Why am I doing this? These are consequential times on the African continent. The African Continental Free Trade Agreement, or AfCFTA, has entered its operational phase, with the potential to transform Africa’s economies—and indeed the global economy. African democracies continue to demonstrate their resilience, despite constraints that include a reversal of the gains from more than a decade of economic growth since 2000; democratic deconsolidation and entrenched authoritarianism in many parts of the continent; lingering tensions affecting social cohesion across Africa’s 54 countries; and, of course, COVID-19. Cultural and artistic developments portend to position the continent as a pacesetter and global center of excellence. Some of the most vibrant protest and social movements in the world are happening today in Sudan, the Democratic Republic of Congo, Senegal and Zambia. In other words, there is no single “African” narrative in any direction, and the many narratives I’ll try to do justice to in the newsletter are of global importance.
There are several avenues to get information and analysis about developments on the African continent. With respect to other commentators, I intend to offer readers of Africa Watch something distinctive and atypical of coverage of African affairs, and that is reorienting commentary toward decolonial frameworks that put Africans at the center of narratives about themselves. Put differently, instead of talking about Africans but not to them, I will try to magnify the voices, knowledge and ideas of Africans about the issues and events that affect their lives.
There is a tendency for commentary on Africa to be dominated by so-called “Africa watchers” and “Africa experts,” in ways that are counterproductive to multidimensional, realistic and accurate portrayals of the continent. This does not benefit either Africans or outside observers interested in learning about events on the continent. I do not suppose that only Africans can or should write and speak about Africa or do credible work on it, or that “Africa-watching” and “Africa-living” are always mutually exclusive. I do think, however, that divesting from entrenched hierarchies and putting Africans at the heart of discourses about their lives is fundamental to creating better knowledge of Africa in international affairs.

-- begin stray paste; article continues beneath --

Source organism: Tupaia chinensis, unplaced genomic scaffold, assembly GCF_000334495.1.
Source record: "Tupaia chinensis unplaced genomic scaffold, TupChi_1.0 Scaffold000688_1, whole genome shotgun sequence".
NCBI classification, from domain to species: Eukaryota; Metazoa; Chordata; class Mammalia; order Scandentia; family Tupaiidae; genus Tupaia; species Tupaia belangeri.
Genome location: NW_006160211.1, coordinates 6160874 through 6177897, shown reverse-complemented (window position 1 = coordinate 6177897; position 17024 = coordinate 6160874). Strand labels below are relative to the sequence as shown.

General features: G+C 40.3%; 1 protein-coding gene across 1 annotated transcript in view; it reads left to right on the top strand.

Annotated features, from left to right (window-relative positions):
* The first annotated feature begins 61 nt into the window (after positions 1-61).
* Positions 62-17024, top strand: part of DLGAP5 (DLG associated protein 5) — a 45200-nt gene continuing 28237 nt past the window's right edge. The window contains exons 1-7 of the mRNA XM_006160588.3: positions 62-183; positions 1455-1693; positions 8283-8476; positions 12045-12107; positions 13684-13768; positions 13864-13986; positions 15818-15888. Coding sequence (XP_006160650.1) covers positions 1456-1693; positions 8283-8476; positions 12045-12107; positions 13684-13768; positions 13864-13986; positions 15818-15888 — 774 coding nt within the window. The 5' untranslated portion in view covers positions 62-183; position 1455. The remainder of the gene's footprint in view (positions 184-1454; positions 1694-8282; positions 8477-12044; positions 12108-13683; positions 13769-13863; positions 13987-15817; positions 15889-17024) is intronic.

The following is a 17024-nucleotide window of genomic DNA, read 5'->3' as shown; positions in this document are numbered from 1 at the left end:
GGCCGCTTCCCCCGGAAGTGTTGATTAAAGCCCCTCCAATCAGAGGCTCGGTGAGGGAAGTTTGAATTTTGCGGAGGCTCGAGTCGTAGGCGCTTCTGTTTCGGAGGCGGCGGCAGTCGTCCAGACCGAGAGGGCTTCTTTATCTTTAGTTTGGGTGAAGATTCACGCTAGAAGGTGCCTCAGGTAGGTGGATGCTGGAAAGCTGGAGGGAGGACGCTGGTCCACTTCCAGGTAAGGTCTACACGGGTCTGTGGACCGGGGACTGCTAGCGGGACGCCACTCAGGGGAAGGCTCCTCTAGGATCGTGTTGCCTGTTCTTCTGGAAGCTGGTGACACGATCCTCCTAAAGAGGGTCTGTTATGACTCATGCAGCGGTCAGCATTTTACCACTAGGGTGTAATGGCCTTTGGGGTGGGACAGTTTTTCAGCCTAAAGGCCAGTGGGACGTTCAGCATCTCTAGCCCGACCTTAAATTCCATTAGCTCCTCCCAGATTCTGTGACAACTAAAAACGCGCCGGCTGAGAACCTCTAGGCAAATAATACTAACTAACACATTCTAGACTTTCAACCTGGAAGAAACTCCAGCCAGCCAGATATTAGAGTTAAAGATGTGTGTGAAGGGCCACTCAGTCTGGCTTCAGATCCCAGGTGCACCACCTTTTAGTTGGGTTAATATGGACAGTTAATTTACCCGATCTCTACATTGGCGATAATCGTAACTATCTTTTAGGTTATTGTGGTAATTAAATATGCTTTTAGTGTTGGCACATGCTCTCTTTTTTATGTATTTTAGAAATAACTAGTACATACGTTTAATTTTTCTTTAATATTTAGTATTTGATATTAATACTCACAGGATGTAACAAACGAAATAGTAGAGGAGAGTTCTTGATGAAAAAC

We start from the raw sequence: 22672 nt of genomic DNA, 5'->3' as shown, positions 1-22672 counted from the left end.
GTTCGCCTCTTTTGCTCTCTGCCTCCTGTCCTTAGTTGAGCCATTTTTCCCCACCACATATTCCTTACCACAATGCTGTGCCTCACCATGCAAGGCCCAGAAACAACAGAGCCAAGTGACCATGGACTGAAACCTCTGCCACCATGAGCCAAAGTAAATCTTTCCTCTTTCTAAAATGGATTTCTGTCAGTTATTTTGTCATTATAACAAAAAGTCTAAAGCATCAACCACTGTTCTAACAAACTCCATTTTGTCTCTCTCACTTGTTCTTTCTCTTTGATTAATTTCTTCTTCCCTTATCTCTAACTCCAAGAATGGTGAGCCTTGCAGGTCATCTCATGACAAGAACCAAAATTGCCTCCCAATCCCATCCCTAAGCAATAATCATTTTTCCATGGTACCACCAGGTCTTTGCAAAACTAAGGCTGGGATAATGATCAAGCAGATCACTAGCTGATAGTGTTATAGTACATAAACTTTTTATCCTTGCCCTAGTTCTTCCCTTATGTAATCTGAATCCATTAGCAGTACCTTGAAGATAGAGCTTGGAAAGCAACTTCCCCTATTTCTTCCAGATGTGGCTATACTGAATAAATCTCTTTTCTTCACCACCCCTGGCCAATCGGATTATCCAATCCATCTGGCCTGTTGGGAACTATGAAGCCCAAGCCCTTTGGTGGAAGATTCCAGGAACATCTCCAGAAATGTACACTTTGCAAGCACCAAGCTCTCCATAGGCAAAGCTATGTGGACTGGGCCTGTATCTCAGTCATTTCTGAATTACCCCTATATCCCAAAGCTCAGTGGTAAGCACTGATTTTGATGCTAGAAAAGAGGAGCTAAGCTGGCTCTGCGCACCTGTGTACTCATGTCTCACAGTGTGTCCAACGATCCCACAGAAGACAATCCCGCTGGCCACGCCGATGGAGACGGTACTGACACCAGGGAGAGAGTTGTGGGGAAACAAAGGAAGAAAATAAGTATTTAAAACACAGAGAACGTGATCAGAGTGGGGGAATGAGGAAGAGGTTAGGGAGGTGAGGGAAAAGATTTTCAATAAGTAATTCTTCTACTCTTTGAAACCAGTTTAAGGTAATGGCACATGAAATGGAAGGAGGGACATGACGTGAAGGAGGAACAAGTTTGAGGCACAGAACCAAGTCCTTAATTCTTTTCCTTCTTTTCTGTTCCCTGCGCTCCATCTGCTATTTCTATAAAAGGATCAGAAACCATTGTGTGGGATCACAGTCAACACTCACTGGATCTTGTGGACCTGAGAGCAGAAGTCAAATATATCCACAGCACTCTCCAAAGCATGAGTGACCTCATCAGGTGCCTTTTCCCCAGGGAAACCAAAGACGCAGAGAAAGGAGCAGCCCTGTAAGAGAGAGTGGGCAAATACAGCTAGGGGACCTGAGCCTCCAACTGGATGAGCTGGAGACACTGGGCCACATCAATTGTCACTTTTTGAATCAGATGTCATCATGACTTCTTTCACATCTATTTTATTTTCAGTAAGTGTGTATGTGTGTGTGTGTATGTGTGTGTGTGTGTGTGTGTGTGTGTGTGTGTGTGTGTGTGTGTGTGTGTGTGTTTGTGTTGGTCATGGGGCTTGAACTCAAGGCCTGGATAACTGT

What can you expect from me? I aim to balance continuity in terms of what you are accustomed to reading in the newsletter with developing a voice of my own. What that means in practice is that I will do the usual news rundown for each African subregion from week to week, while pursuing thematic and idea-driven angles in the top story to provide in-depth analyses of developments across the continent. The prominent issues will vary according to events and developments, but two dominant themes I expect to drive national and regional events across the African continent are the steady shift toward regionalism and multinational cooperation on security, trade and commerce; and the resurgence of protest movements and other participatory forms of non-electoral politics, as broader dissatisfaction toward elective politics and poor governance grows across Africa.
I seek to use this newsletter to create and share informative commentary around trending topics and developments across Africa, prioritizing underexplored, humanizing insights from people with lived experiences of the continent, whether professional, academic, creative or something in between. When you read Africa Watch, you will be getting insights on Africa written by someone with firsthand experience dealing with many of these topics. I hope you continue to find this newsletter to be engaging and informative.
Christopher O. Ogunmodede is an associate editor with World Politics Review. His coverage of African politics, international relations and security has appeared in War on The Rocks, Mail & Guardian, The Republic, Africa is a Country and other publications. Follow him on Twitter at @Illustrious_Cee.